What does your Brightminds taste like?


Dr Daniel Amen, author of Memory Rescue, has completed 130,000 SPECT head scans, and created nmemonic which can be sued to reduce memory problems

Retirement

Inflammation

Genetics

Head injury

Toxins

Mental health

Immunity and

Neurochemicals/hormones

Diabesity

Sleep


Blood flow - people need to move more to ensure good blood flow and consume Pistachios to increase arginine which helps blood vessels widen and open up.


Retirement - to help reverse aging reduce stress but also people need to consume foods that are rich in anti-oxidants, like cloves which is the most potent, and blueberries.


Inflammation - Let go of trauma (using Havening) as it has a tendency to spark inflammation because its aim is to protect an injury of some kind whilst it repairs and also consume anti-inflammatory foods ie not processed and more living foods as well as Turmeric and salmon (omega 3 fatty acids) as they both have high anti-inflammatory qualities


Genetics - We're born with them and there nothing we can change about them, right? Not quite, research shows that if we change our internal environment (ie reduce stress and what we eat) we can change the expression of our genes - So if we've got dementia in our gene's we can reduce the risk of getting it


Head trauma - Love your brain like your life depends on. So if you're a cyclist wear a helmet. If you a drinker remember that alcohol does cause a brain injury ... they say red wine is the healthiest which may be so but Dr Amen has a different view. That said there are foods that help with memory e.g. Shrimp boosts choline, which helps our brains make acetylcholine, which is very important, and very helpful for memory


Toxins - Toxins come in many forms: from our environment, from what we consume and from stress chemicals. So take care to wear a mask when cycling, be careful to find out what your intolerant or allergic too and remove from your diet, once again reduce those stress chemicals by practicing your lifestyle pillars (see NeuroSelfCare)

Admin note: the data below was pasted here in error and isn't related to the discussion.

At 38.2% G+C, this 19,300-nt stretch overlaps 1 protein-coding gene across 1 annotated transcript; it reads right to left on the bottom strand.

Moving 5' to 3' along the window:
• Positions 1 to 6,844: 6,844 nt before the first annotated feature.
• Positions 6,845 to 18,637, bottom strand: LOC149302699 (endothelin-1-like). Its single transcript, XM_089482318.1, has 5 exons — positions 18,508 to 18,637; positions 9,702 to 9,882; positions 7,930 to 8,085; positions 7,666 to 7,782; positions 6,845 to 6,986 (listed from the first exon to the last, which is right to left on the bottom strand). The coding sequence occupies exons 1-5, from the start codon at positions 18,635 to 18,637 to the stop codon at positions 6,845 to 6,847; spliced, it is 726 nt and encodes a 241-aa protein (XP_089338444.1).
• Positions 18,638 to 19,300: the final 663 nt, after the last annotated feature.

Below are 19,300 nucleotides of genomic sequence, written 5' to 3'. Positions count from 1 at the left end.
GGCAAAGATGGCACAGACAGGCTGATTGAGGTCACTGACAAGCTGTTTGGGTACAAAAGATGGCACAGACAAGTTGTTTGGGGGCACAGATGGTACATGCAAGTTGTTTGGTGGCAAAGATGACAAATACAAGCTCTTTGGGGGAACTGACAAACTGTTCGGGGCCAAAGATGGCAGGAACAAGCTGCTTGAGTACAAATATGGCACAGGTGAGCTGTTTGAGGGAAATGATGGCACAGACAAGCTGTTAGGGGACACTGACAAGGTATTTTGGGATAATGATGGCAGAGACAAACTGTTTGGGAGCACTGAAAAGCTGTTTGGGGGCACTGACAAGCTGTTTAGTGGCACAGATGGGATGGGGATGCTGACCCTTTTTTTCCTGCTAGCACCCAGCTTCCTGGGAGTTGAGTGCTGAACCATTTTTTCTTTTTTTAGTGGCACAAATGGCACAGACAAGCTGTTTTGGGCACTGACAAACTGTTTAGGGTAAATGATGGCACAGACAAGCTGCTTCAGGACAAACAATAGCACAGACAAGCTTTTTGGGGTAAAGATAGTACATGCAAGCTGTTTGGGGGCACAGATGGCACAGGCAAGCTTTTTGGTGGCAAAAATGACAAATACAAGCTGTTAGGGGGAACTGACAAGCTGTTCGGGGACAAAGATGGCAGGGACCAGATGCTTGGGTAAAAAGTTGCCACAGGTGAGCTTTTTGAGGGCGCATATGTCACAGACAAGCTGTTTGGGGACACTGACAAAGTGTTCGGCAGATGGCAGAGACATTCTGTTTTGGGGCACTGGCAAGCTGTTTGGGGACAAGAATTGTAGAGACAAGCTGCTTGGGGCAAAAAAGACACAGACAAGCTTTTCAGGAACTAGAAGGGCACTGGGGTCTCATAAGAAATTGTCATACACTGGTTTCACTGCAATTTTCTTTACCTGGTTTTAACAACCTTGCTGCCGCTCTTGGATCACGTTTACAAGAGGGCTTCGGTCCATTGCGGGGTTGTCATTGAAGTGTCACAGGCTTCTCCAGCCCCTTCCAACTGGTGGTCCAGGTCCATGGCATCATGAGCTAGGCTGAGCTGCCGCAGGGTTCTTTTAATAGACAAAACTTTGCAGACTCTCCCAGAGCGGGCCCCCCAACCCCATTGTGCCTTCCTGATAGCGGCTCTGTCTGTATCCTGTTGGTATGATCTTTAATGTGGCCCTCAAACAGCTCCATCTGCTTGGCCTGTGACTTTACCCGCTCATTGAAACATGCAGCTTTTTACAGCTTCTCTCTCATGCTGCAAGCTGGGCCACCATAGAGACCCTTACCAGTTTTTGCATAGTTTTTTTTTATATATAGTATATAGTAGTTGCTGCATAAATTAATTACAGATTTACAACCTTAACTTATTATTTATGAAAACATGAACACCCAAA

Mental Health - Take time to let go of any unresolved traumatic encoded emotional stress using Havening. Safron is known to have anti-depressant effects in a manner that enhance memory and benefits PMS.


Immunity and infections - Reducing negative stress/distress and traumatic stress by ensuring you integrating the lifestyle pillars into your resilience practices you're basically reversing the damage stress has bestowed upon your immune and digestive system. Vitamin D is also great for this so get out more often in the sun and eat more eggs and very fresh raw or lightly cooked produce.


Neurochemical and neurohormones - Through Braining training you are engaging in activities that generate a greater level of peak performance neurochemicals and brain waves more of the time to generate an internal bodily environment that is increasingly hard wired to create a better version of yourself every day. That said there are foods you can consume including including for example pistachios helps to generate healthy levels of gamma brainwaves.


Diabesity - By reducing stress you will naturally reduce cortisol in the system which helps to generate more glucose in the blood stream. Cinnamon helps to stabilise blood sugar, boost your mood, and can decrease your appetite.


Sleep - By letting go of trauma (using Havening) it can help to reduce the things on the mind that are getting in the way of sleeping. When you get enough sleep you get enough deep non-dream sleep and delta brain waves all of which helps to wake feeling rejuvenated. Doing some havening or mediation before sleep can help with a good night sleep. Remember to identify something that to consume that spark your own natr=ural resources to help you sleep, in this case, melatonin, which Cherry juice naturally helps with.



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©2020 Turn Over a New LEAF is a trading name of Solution Focused People Ltd. Proudly created with Wix.com. Jan Carpenter is a certified practitioner of Havening Techniques. Havening Techniques is a registered trade mark of Ronald Ruden, 15 East 91st Street, New York. www.havening.org